A remote reserve with little infrastructure to support visits.

Ambohijanahary is best known for its sclerophyllous forest ecosystem (800 to 1600 m), which supports 30 species of herps, 57 species of birds, 2 species of carnivores, and 2 species of lemur.

Much of the reserve has been degraded by fire. Sclerophyllous forest (8,794 ha) and woodlands (3,419) are the dominant vegetation types after grassland.

Province: Mahajanga (Majunga)

Area: 24,400

Protected area status: Special reserve

Year established: 1993

General location: Western

Location and Access:

Climate: Transition zone between the dry forests of the west and the wet medium-altitude forests of the east.

Average temperature: 14-25�C

Elevation: 800 to 1600 m

Precipitation: 100-150 cm

Description: Ambohijanahary is located at the extreme side west of the Bongolava mountain range, which serves as the source of the Manambolo River.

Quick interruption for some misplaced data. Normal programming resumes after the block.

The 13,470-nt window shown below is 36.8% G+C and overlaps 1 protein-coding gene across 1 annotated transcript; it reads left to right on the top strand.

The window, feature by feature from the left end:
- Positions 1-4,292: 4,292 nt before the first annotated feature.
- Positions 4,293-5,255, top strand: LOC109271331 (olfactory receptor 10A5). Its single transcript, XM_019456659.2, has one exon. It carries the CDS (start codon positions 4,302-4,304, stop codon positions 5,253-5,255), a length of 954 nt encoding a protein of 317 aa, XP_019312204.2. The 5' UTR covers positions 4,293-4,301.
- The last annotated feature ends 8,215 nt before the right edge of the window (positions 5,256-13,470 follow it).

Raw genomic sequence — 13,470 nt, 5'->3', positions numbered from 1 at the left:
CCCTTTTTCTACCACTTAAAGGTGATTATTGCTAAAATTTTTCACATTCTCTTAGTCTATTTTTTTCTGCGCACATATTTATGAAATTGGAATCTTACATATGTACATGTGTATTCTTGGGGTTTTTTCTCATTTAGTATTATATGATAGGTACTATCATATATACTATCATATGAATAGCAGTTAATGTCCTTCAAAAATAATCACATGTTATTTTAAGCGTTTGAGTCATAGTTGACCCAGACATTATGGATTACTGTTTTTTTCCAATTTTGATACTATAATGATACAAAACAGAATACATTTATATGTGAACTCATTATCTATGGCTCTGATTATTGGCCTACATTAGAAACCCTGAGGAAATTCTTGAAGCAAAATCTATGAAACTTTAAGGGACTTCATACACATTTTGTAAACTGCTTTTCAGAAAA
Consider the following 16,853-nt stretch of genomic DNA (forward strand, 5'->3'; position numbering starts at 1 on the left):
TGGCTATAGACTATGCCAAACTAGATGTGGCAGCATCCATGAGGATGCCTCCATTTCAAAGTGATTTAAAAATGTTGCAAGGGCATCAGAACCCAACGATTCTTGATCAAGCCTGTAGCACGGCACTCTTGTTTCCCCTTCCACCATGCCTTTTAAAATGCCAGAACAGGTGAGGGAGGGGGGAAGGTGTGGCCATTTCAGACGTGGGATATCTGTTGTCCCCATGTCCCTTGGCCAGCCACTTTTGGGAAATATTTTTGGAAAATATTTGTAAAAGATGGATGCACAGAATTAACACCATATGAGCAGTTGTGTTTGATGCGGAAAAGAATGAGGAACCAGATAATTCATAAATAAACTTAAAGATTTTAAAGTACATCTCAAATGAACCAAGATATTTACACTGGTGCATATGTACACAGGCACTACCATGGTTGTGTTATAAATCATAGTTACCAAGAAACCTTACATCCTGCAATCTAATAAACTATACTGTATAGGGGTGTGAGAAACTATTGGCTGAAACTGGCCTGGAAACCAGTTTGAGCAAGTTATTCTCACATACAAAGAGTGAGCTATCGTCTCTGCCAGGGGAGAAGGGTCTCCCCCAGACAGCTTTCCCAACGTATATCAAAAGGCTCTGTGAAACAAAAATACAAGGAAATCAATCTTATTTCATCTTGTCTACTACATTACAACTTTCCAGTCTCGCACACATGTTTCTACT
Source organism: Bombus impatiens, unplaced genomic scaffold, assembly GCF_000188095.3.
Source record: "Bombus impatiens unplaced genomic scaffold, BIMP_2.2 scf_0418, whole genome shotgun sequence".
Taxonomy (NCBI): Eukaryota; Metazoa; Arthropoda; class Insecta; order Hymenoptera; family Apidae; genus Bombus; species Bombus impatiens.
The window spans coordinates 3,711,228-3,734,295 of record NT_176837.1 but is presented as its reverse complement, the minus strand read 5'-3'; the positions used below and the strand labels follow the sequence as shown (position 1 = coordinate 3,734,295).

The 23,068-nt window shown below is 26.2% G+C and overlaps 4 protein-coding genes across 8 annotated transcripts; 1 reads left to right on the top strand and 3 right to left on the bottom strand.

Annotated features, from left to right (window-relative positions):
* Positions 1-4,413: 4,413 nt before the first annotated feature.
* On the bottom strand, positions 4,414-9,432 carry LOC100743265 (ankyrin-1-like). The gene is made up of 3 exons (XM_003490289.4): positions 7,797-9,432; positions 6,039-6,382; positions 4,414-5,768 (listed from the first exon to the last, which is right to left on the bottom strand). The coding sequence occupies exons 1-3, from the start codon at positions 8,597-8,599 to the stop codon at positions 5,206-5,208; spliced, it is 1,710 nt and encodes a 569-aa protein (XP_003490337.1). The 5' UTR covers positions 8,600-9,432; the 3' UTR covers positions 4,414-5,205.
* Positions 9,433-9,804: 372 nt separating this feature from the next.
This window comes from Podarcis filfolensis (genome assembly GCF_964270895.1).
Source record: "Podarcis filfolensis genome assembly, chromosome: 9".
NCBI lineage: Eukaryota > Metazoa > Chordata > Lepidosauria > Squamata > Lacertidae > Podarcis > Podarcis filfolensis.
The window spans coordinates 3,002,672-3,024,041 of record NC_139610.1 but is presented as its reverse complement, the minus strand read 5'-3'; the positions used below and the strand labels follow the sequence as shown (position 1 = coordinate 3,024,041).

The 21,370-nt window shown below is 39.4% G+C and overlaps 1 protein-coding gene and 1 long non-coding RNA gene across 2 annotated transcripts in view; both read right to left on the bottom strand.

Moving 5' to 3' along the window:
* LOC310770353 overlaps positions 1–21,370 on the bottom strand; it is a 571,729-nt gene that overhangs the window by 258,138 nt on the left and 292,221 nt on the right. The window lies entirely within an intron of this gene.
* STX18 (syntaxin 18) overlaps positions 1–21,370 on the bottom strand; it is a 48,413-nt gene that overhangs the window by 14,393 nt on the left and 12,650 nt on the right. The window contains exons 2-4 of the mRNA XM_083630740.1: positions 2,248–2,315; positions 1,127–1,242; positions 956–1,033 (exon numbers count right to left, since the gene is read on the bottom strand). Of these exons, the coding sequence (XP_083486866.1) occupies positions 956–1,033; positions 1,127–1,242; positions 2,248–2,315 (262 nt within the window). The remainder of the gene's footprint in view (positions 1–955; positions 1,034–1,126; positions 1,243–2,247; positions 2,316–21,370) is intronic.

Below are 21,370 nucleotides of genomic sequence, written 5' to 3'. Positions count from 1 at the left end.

Birds: 57
Reptiles: 21
   Lizards: 6
   Chameleons: 7
   Snakes: 8
Frogs: 9
Mammals: 11
   Lemurs: 2
   Rodents: 3
   Insectivores: 4
   Carnivores: 2
Lemur species:

According to ANGAP, five types of ecosystems are found Ambohijanahary:

  • sclerophyllous dense forest: 8.794 ha,
  • sclerophyllous clear forest: 3.419 ha,
  • gramineous formations and with thickets of Nasllls borbonicus: 12.174 ha,
  • water levels: 3 ha and,
  • stripped zones, sands or rock exposures: 3 ha.

    The sclerophyllous forest of mid-altitude (800 to 1600 m) is one of Madagascar's most threatened vegetation types.

    Dominant ethnic group(s): Makoa

    Official web page

    Additional notes: TENRECS: Microgale brevicaudata, Tenrec ecaudatus, Setifer setosus and Echinops telfairi
    LEMURS: Propithecus verreauxi deckeniAmbohijanahary

    MAP/Satellite Picture